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Archive for the ‘domain scams’ Category

Avoid This Domain Parking Scam

December 27, 2010domain scams, Domaining, Domainnamewire, UncategorizedComments Off on Avoid This Domain Parking Scam

A domain parking scam to avoid at all costs.

Over the past year several Domain Name Wire readers have forwarded emails to me from someone promising to boost revenues to parked domains that didn’t receive any traffic.

I received one such email on Christmas with the title “Merry Christmas to domainer!”

The email promised:

without any extra cost needed and no complicated development work, we can help you increase your no-traffic and non-earning parked domains. In some cases, by using our exclusive and proven techniques, revenue can grow by 5000%+

So how do they do this? They pump traffic to your parked domains. In 99% of circumstances, this is against your parking company’s terms and conditions. Odds are you won’t get paid out by your parking provider.

Whenever someone pitches you something too good to be true, just hit the delete button.

Does this sound too good to be true?

With our service, You can earn hundreds if not thousands of US dollars per day with only 150 No-traffic and useless domains! If we fail to increase your earnings, we will pay you $1000.

I played along with one of these emails, and was told that if I opened an account at HotKeys and parked my domains there I could earn $800 a day.

© 2010.

Get Certified Parking Stats at DNW Certified Stats.

Related posts:

  1. Asia Trademark Domain Scam Now Spoofing WIPO
  2. How Much Email Marketing is Too Much Email Marketing?
  3. Domain Appraisal Scam is Reborn

Domain Renewal Scam is Back

November 5, 2009Domain Registrars, domain scams, Domaining, DomainnamewireComments Off on Domain Renewal Scam is Back

Domain name renewal scam resurfaces.

A domain renewal “scam” that I first wrote about in 2007 has surfaced again.

The e-mail scam comes from an outfit calling itself ISP renewal aka Domain Renewal, and informs you that your domain name is expiring. The company misleads domain registrants to think they need to renew their domain through ISP renewal, but the fine print says that “Domain Renewal monitors domain names and renews your domain names through your existing Internet service provider.”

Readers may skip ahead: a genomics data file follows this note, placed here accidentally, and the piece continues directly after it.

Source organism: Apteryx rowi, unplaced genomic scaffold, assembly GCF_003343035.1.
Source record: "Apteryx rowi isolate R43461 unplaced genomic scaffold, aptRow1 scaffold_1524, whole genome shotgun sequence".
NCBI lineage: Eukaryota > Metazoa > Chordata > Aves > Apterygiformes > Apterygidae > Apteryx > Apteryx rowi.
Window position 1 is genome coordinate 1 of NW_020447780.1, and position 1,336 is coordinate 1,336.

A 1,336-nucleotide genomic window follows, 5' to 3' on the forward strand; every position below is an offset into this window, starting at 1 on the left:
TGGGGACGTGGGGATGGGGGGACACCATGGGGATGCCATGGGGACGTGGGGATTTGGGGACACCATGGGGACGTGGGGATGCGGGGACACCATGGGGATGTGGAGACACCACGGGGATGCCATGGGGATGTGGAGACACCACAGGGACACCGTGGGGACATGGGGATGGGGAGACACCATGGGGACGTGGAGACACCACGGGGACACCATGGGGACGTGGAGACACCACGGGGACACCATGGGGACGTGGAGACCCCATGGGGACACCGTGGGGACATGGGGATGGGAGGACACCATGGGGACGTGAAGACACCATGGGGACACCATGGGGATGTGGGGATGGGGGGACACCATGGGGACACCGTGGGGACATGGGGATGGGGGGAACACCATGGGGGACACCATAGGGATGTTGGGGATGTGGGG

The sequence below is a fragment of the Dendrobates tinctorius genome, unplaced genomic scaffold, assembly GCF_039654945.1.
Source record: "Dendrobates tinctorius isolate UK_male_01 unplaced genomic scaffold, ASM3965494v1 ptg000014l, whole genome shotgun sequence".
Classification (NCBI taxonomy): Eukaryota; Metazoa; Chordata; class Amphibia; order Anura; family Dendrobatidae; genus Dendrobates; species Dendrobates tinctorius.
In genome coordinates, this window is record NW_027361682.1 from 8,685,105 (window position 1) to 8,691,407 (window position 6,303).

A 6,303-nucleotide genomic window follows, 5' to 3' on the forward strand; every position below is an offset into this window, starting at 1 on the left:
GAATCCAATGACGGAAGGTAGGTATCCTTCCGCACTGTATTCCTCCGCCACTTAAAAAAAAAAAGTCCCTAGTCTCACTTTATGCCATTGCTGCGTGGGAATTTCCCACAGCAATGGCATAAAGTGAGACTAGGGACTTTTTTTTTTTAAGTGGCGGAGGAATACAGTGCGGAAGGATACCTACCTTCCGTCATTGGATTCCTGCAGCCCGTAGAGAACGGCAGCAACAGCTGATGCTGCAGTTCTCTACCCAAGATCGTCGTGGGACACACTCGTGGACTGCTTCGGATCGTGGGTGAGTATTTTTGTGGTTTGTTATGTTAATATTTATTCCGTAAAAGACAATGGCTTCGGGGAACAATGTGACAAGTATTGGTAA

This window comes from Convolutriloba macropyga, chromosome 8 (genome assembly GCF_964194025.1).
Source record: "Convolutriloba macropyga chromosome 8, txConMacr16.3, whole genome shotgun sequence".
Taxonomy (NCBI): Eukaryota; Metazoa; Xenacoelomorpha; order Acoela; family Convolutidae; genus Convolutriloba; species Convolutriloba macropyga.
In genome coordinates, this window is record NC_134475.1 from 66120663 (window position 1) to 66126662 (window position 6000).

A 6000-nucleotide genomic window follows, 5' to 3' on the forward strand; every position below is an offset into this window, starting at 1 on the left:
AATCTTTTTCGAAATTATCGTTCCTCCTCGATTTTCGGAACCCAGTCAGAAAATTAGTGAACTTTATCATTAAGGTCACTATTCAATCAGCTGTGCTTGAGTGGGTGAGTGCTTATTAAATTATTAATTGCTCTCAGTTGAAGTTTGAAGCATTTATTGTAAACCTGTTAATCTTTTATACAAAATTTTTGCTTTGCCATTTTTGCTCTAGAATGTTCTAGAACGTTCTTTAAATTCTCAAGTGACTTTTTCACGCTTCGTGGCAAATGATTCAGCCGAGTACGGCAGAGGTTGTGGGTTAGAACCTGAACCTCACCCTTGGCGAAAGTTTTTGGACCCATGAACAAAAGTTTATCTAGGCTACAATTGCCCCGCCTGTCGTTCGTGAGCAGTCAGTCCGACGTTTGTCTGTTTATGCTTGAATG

A link in the email forwards you to a payment page at offering renewal for $79.95. The page includes logos of major internet companies including Cisco, IBM, and Oracle.

Apparently I’m not the only one getting these scam emails today.

© 2009.

Review and rate domain name parking companies at Parking Judge.

Related posts:

  1. New Domain Name Renewal Scam Hits Inboxes
  2. The Incredible Mutating Domain Appraisal Scam
  3. UK domain name scam artist in court

ICANN Wants to Trap WHOIS Abusers for Study

September 28, 2009domain scams, Domaining, Domainnamewire, icann, Policy & Law, spam, whoisComments Off on ICANN Wants to Trap WHOIS Abusers for Study

Group sends our RFP for whois abuse study.

ICANN, through Generic Names Supporting Organization (GNSO), is seeking proposals from qualified companies to study whois abuse. One of its proposed mechanisms for studying abuse is to set up a number of test domain names to see what happens to the whois data created for them.

A similar study (pdf) was conducted in 2007, but only to research whois harvesting for spam. In the new study, GNSO will also check for postal/phone solicitations, phishing, and identity theft.

A number of scams are perpetrated using e-mail addresses harvested from whois. Two popular ones are the renewal scam — which seeks to get you to transfer your domain to another registrar — and the domain appraisal scam. Whois data is also used for marketing. Even large companies have used whois data for marketing in the past; I once received a mailing from Yahoo addressed using whois contact information.

I have long proposed having a registry, or even ICANN-level domain masking service. This would mask all registration email addresses as or similar, and would forward all mail to the domain owner. This would allow the registry or ICANN to shut down scams. (Although this probably isn’t a responsibility they’d like). Doing this would require a thick-whois model.

More information on ICANN’s RFP is here.

© 2009.

Review and rate domain name parking companies at Parking Judge.

Related posts:

  1. Whois Taskforce: New Rules for Maintaining Whois Data
  2. U.S. Government blasts ICANN for Whois Data
  3. Whois debate continues